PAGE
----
The Puerto Rico government has created an educational campaign to encourage people to apply for money that they are eligible for through the Child Tax Credit program.
The Child Tax Credit in Puerto Rico
The Child Tax Credit provides a refundable tax credit for parents of as much as $3,600 per child. In Puerto Rico, however, it was until this year available only beginning with the third child in a family.
Since full Puerto Rico eligibility for payments under the Child Tax Credit was enacted only one year ago, many Puerto Rico residents are not aware of their eligibility, nor do they know how to apply for funding that is well established to make a difference in the lives of working families.
For the current tax cycle, families of all sizes will be eligible for the Child Tax Credit, regardless of their number of children. In order to receive the money they qualify for, these families will have to file a federal tax return. Income earned in Puerto Rico is not subject to federal income tax, and most residents of Puerto Rico are not typically required to file a federal tax return.
As part of the American Rescue Plan Act, Puerto Rican families will not have an income requirement to receive the credit, and it will be fully refundable, meaning that qualifying families will receive the full amount regardless of income level.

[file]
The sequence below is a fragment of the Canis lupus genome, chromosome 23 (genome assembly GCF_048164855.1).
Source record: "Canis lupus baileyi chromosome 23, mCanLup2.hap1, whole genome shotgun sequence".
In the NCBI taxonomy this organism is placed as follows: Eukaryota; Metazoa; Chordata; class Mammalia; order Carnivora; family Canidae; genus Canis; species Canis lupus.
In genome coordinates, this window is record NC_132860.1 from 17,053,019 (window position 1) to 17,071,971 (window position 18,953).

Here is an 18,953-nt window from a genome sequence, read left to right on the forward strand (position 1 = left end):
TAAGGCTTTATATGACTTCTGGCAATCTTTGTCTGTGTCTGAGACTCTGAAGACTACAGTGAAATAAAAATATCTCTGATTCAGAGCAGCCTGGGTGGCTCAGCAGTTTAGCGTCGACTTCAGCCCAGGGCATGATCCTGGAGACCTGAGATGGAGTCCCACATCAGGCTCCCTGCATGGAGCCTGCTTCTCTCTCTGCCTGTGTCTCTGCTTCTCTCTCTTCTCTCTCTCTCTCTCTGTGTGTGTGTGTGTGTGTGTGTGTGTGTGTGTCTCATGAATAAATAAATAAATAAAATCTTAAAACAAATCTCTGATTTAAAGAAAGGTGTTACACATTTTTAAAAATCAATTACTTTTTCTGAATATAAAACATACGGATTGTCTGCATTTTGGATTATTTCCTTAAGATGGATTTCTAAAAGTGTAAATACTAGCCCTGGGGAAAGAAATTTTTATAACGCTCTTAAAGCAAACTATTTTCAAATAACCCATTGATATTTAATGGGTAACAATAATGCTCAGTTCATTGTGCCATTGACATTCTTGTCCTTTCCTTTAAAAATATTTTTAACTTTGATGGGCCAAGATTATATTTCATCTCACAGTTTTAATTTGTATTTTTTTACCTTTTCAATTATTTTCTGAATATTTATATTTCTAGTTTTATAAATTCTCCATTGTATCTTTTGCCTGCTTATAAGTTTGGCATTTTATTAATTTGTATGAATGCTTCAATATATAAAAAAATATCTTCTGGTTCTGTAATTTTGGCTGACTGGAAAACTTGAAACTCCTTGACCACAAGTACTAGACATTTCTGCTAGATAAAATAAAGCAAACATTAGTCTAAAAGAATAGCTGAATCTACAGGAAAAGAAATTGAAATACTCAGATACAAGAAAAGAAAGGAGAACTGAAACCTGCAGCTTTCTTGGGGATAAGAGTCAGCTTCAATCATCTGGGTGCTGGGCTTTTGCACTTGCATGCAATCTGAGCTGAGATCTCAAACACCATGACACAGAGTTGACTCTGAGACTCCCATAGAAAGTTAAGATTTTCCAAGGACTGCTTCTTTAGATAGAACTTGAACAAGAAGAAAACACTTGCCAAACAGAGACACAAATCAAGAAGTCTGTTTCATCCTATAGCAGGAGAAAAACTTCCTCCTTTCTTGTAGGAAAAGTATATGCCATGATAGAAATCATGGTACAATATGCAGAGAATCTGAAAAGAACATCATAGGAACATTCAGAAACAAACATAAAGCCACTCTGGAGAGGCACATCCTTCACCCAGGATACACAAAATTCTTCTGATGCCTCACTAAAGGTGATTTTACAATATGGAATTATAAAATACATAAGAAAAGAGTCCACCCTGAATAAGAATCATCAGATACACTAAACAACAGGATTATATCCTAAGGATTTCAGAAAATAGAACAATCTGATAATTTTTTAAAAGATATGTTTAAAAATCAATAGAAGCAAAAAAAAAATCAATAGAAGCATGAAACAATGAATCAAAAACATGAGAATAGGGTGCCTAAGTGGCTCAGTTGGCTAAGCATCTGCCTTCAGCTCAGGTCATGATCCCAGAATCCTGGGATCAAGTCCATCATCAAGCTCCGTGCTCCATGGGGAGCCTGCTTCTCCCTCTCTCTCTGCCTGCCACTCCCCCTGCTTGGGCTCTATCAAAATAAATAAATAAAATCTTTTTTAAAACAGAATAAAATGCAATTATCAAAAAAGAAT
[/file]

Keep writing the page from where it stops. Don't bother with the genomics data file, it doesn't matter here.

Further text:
Senator Elizabeth Rosa Vélez, the author of the bill enacting the education campaign, told Noticel, “It is a way to tackle child poverty.”
The Educational Campaign
The educational campaign is spearheaded by the Department of the Family and the Puerto Rico Corporation for Public Broadcasting (WIPR). Using radio and television, the campaign is steering families to Orientation and Preparation Centers of Forms, which will assist families to file their income tax returns.
“It’s an easy form,” said Senator Juan Zaragoza Gómez, co-author of the bill, “but it can’t be done through the treasury.”
Residents of Puerto Rico will also be eligible for the Earned Income Tax Credit, which can be received only by filling out the territory income tax form. Many families will therefore need to fill out two income tax returns to get their full benefits.
“We cannot afford the luxury that the money stays on the table and is not claimed,” said Zaragoza Gómez.